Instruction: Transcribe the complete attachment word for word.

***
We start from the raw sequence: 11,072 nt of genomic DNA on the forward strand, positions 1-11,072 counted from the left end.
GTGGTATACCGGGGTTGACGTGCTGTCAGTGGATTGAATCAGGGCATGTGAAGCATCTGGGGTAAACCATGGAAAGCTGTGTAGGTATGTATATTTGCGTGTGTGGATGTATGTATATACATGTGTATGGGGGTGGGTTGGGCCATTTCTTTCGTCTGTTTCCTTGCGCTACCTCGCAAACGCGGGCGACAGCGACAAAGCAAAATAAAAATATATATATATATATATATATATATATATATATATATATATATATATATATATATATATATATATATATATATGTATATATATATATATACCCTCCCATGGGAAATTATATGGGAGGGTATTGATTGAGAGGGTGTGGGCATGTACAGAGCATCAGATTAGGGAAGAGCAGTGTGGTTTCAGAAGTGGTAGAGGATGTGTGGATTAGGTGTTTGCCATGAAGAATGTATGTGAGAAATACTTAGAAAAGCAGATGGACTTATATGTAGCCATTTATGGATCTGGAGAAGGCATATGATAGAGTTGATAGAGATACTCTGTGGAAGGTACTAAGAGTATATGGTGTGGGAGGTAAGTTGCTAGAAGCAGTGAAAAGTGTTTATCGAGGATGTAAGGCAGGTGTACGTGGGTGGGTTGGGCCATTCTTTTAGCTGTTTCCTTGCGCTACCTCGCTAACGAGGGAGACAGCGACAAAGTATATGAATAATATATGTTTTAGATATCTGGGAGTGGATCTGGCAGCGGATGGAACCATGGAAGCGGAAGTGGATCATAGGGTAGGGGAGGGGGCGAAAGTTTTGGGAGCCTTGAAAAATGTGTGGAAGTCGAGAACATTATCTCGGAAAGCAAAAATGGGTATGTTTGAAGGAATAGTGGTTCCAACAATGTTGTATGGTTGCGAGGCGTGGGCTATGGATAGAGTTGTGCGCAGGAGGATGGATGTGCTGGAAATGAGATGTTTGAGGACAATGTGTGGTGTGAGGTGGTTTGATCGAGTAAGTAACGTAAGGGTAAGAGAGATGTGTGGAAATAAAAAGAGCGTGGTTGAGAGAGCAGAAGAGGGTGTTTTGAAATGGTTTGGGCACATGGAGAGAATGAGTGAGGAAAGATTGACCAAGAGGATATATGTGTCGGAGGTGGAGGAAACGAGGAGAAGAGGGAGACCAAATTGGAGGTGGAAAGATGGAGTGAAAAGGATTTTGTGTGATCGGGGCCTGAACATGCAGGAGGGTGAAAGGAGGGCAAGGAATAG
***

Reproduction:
We start from the raw sequence: 11,072 nt of genomic DNA on the forward strand, positions 1-11,072 counted from the left end.
GTGGTATACCGGGGTTGACGTGCTGTCAGTGGATTGAATCAGGGCATGTGAAGCATCTGGGGTAAACCATGGAAAGCTGTGTAGGTATGTATATTTGCGTGTGTGGATGTATGTATATACATGTGTATGGGGGTGGGTTGGGCCATTTCTTTCGTCTGTTTCCTTGCGCTACCTCGCAAACGCGGGCGACAGCGACAAAGCAAAATAAAAATATATATATATATATATATATATATATATATATATATATATATATATATATATATATATATATATATATATATGTATATATATATATATACCCTCCCATGGGAAATTATATGGGAGGGTATTGATTGAGAGGGTGTGGGCATGTACAGAGCATCAGATTAGGGAAGAGCAGTGTGGTTTCAGAAGTGGTAGAGGATGTGTGGATTAGGTGTTTGCCATGAAGAATGTATGTGAGAAATACTTAGAAAAGCAGATGGACTTATATGTAGCCATTTATGGATCTGGAGAAGGCATATGATAGAGTTGATAGAGATACTCTGTGGAAGGTACTAAGAGTATATGGTGTGGGAGGTAAGTTGCTAGAAGCAGTGAAAAGTGTTTATCGAGGATGTAAGGCAGGTGTACGTGGGTGGGTTGGGCCATTCTTTTAGCTGTTTCCTTGCGCTACCTCGCTAACGAGGGAGACAGCGACAAAGTATATGAATAATATATGTTTTAGATATCTGGGAGTGGATCTGGCAGCGGATGGAACCATGGAAGCGGAAGTGGATCATAGGGTAGGGGAGGGGGCGAAAGTTTTGGGAGCCTTGAAAAATGTGTGGAAGTCGAGAACATTATCTCGGAAAGCAAAAATGGGTATGTTTGAAGGAATAGTGGTTCCAACAATGTTGTATGGTTGCGAGGCGTGGGCTATGGATAGAGTTGTGCGCAGGAGGATGGATGTGCTGGAAATGAGATGTTTGAGGACAATGTGTGGTGTGAGGTGGTTTGATCGAGTAAGTAACGTAAGGGTAAGAGAGATGTGTGGAAATAAAAAGAGCGTGGTTGAGAGAGCAGAAGAGGGTGTTTTGAAATGGTTTGGGCACATGGAGAGAATGAGTGAGGAAAGATTGACCAAGAGGATATATGTGTCGGAGGTGGAGGAAACGAGGAGAAGAGGGAGACCAAATTGGAGGTGGAAAGATGGAGTGAAAAGGATTTTGTGTGATCGGGGCCTGAACATGCAGGAGGGTGAAAGGAGGGCAAGGAATAG